Shift Left on Security


Matthew Henry

Next on our journey to Accelerate the organization? Security.  Imagine that, thinking about security up front will allow your organization to accelerate the building and scaling of applications.

We need to “shift left” on security.  To “shift left” means to move something that is normally done later in a process to moving it up earlier in the process.  In a timeline that goes left to right, we “shift left” or move it earlier in the timeline.

But what does that really mean we we are talking about security?

By shifting security to the left we are bring it in during the design and architecture of the application/system that we are building.  Instead of asking after the fact what security protocols we should be following we ask before we build so that we can build with those protocols in mind.

We’ve all seen the chart / heard the story about how it is less expensive to fix a bug early in the life cycle of an application than later.

Think of security problems just like they are bugs.  And like every bug, they are cheaper and easier to fix the sooner they can be addressed.  And, to be honest, it’s not rocket science to incorporate security best practices from the beginning.  It will probably mean talking to the security people before you build or even reviewing the current security best practices and incorporating them into your development process.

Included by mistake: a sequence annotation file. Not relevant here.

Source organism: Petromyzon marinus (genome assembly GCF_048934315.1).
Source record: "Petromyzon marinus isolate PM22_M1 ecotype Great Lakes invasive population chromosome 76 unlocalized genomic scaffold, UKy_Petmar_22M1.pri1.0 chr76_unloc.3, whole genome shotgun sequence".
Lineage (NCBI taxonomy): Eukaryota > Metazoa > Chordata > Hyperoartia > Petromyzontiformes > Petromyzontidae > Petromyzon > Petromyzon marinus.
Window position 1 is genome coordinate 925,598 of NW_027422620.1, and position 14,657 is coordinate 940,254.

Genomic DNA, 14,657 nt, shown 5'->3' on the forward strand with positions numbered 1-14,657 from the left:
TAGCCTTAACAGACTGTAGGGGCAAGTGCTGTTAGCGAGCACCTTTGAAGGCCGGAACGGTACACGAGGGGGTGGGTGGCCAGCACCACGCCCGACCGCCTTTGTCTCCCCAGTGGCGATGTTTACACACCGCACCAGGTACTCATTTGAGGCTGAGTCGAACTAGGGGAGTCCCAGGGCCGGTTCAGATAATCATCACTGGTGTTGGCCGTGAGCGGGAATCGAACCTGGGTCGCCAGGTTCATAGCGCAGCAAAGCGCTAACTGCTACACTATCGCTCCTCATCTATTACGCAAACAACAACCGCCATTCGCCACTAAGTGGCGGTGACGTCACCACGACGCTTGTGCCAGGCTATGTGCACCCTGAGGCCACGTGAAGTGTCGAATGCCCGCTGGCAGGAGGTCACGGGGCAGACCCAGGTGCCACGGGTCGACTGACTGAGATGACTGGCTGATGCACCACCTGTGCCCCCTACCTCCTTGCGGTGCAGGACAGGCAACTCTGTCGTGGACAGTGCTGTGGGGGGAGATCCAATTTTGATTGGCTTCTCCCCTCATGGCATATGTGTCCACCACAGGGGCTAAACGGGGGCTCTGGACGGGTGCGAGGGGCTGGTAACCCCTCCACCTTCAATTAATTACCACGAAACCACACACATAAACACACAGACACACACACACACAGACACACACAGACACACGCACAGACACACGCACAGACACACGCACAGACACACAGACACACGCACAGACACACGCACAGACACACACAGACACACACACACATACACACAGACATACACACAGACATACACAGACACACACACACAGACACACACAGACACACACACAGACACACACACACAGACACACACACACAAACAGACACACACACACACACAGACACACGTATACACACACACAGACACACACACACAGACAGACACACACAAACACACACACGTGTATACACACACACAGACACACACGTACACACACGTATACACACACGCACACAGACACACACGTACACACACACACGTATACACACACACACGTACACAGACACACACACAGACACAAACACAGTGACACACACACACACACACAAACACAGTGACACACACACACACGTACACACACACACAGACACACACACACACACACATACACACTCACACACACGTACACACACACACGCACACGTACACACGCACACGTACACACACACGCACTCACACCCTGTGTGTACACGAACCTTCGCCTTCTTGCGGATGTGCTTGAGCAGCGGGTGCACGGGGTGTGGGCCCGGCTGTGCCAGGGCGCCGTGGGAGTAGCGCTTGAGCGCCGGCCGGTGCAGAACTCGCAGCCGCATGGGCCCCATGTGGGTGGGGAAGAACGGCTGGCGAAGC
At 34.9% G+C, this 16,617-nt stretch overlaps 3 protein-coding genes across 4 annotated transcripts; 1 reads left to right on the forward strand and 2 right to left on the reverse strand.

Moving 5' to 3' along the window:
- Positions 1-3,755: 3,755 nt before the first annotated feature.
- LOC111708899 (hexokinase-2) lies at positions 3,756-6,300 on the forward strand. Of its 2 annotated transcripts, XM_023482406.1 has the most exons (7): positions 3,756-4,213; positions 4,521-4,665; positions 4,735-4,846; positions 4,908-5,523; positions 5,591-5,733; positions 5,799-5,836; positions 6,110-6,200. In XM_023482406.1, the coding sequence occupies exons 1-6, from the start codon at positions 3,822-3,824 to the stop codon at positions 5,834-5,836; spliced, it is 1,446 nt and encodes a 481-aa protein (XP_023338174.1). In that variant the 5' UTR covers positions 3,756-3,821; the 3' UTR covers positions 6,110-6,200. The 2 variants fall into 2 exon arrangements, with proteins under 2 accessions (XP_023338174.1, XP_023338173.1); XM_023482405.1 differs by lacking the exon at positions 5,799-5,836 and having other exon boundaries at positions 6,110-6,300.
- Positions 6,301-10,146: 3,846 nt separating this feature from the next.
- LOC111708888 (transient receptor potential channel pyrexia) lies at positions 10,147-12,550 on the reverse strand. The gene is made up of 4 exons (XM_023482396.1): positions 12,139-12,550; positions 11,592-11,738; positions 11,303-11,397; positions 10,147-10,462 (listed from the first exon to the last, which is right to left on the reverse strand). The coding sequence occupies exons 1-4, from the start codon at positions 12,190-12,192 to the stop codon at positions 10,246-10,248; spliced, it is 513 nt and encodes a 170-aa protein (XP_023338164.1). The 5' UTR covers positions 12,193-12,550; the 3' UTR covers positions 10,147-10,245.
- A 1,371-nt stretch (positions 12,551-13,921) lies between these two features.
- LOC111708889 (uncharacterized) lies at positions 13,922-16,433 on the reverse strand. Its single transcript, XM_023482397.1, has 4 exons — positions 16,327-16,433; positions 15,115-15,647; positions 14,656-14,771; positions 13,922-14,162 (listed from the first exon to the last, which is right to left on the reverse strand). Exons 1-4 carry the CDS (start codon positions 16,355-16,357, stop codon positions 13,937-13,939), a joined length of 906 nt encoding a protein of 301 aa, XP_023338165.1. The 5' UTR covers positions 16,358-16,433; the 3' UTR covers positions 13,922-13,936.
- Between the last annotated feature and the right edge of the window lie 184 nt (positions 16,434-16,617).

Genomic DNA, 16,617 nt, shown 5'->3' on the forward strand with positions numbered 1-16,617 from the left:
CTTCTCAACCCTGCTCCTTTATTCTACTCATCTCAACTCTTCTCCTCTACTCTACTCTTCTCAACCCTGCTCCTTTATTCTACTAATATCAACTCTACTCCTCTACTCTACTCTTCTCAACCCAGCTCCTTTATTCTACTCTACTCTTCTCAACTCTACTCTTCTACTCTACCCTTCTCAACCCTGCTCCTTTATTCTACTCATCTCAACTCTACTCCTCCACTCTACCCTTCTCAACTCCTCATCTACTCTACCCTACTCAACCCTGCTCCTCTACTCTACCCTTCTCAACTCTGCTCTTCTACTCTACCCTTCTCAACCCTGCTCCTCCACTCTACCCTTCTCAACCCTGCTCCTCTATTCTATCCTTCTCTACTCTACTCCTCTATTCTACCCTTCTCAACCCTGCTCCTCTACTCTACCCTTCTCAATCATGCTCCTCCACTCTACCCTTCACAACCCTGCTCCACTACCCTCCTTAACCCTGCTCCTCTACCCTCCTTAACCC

What it does, however, is that it forces you to think of things differently.  instead of a developer or an end user, you think in terms of hackers and bad guys.  Instead of trying to let authorized users look at what they need to, you think in terms of preventing unauthorized users from looking at what they want.  You shift things around in your brain until you are looking at all angles of a solution and not just a single viewpoint.

People have altered the DevOps phrase to include Security so that it now looks like DevSecOps.  I think that’s just the security guys feeling left out.  In my mind if you are developing the way you are supposed to, you are automatically including secure coding practices within the development stream.  There is no need to add “Sec”, otherwise everyone will start claiming their three letters of fame:  DevSecBRMOps or DevSecBRMPMPOps or …  You see where I’m going?

Security needs to be an integrated part of the development process so that it doesn’t seem like you’re doing security, you just are.

It’s as simple as that.

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